Pulling Out the Positive

Those who know me know my past. I don’t make it a secret. I don’t wallow or dwell, though I can’t help but carry it with me every day. I do my best to honor it, honor him, accept and learn. It has shaped me as a person, as a writer, as a mother and wife. As a daughter and sister. Embracing the tragedy of my past rather than shunning it, I believe, gives me the freedom to be truly happy. We can’t hide from what has been. It is my devout belief that pulling a positive out of any negative lessens the impact and the power of any tragedy. I have pulled, and continue to  pull, positives out of every negative. The facets are as intriguing as they are beautiful. Maybe even divine.

Since the day he died, Brian has been part of every story I write in some way. Just now, I was working on Waking Savannah, and the absolute truth of that fact hit me right in the belly.

Slumping back in her chair, she blew out a deep breath. Drew in another. Let it go. If Benny and Johanna and half the town knew her story, she had been oblivious to it. No one brought it up, not even after her alter-ego became common knowledge. Conversation did not hush the moment she walked into a gathering.

It happened all the time after Brian died, whenever I walked into a room. All eyes turned to me, pitying and compassionate, and all conversation stopped. It never mattered if they were talking about me or not, because the result was the same. It hurt every time. I did not want to be identified as “that poor girl.” Years later, I would come to understand that from this negative, I pulled out the positive decision of not being her. I became the woman who survived, who thrived, who found happiness after grief. Brian’s children always knew him, and not because of tears and grief. He was Daddy-Brian, not just to his two biological children, but to the two kids I had with Frank. We remembered him with happiness, included him in our lives. How else does one honor the beloved deceased?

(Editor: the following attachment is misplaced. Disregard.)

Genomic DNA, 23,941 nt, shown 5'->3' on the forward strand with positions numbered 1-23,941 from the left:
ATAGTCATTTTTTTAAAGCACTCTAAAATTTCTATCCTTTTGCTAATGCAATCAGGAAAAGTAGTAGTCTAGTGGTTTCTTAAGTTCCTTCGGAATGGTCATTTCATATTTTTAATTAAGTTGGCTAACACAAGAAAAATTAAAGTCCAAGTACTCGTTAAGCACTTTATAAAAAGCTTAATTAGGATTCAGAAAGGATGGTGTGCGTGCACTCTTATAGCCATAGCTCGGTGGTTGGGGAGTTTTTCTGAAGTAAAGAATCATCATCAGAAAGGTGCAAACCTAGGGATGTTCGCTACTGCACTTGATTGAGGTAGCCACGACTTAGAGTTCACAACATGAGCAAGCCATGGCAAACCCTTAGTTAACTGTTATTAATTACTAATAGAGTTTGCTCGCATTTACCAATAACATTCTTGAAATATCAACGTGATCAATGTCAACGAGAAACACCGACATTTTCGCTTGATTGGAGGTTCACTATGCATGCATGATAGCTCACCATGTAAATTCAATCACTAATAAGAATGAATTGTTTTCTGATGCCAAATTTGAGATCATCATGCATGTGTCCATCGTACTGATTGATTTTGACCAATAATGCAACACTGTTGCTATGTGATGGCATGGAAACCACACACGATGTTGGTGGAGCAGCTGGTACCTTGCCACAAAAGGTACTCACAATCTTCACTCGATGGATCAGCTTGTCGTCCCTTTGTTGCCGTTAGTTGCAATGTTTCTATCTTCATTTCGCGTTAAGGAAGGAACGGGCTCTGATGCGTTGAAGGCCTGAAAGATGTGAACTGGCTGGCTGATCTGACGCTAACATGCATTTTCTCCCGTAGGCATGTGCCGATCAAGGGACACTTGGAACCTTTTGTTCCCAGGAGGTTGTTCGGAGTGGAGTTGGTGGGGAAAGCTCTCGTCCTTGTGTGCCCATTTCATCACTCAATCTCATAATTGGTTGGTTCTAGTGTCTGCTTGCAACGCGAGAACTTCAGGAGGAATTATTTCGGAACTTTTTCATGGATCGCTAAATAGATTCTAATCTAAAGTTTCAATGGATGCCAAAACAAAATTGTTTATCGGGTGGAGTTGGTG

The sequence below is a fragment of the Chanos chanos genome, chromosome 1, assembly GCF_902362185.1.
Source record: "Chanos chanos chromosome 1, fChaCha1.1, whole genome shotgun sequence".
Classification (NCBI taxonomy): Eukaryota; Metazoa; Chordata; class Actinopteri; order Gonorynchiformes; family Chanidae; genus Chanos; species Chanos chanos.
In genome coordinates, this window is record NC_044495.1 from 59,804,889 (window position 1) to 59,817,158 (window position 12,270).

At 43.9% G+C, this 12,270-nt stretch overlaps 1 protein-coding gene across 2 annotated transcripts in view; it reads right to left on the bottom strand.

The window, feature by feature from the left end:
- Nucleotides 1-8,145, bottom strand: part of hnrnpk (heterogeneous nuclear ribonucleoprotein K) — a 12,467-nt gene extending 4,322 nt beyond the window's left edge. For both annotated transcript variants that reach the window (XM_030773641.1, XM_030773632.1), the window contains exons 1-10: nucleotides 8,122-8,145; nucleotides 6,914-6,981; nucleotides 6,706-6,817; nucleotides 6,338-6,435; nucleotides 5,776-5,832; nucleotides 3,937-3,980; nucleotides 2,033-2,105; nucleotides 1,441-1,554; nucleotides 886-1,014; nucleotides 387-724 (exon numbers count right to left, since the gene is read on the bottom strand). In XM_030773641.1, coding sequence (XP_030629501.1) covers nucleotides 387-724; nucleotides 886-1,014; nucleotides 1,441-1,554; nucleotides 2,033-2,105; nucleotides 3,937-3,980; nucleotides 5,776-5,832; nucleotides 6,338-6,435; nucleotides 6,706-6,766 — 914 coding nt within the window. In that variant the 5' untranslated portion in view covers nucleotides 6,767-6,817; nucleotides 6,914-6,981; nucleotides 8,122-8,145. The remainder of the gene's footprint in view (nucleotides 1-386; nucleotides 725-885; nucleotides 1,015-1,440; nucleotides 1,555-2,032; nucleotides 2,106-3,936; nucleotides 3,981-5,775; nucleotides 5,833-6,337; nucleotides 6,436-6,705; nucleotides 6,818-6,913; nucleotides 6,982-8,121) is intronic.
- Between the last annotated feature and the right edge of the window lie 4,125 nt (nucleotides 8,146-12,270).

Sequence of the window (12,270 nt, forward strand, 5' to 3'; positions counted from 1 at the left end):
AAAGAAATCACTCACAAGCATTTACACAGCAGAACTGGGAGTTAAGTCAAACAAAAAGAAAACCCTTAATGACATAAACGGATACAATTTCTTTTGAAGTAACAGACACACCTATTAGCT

And still, that old feeling lingers to this day to a lesser degree, when someone first finds out I had a life before this one. That I was a wife and mother and widow before I turned twenty-two. The instant pity/compassion. The “that must have been really hard.” What does one say to that? “It was.” Plain and simple. But I always fluster, because that “poor girl” gets thrown off every time. “It was a long time ago.” “I try not to dwell.” “Shut the fuck up, you know nothing, Jon Snow.” Okay, so I don’t say the last one out loud, but sometimes…sometimes it’s hard not to lash out. I want to tell those kind souls who have no idea the nerve they’ve tapped not to look at me like that. I can’t stand the pity. I overcame my past to make a freaking amazing life. Don’t throw me back there again, dammit! Not even for a moment of heartfelt compassion.

Writing that line this morning really hit me, which is why I took a break from the story to write this post. I needed to get it out of my head. It’s not like I didn’t know I was writing this piece of myself into Savannah. Like all my characters, she has been a facet of me from inception. It was the visceral response I had to that bolded line above that got me, all these years later.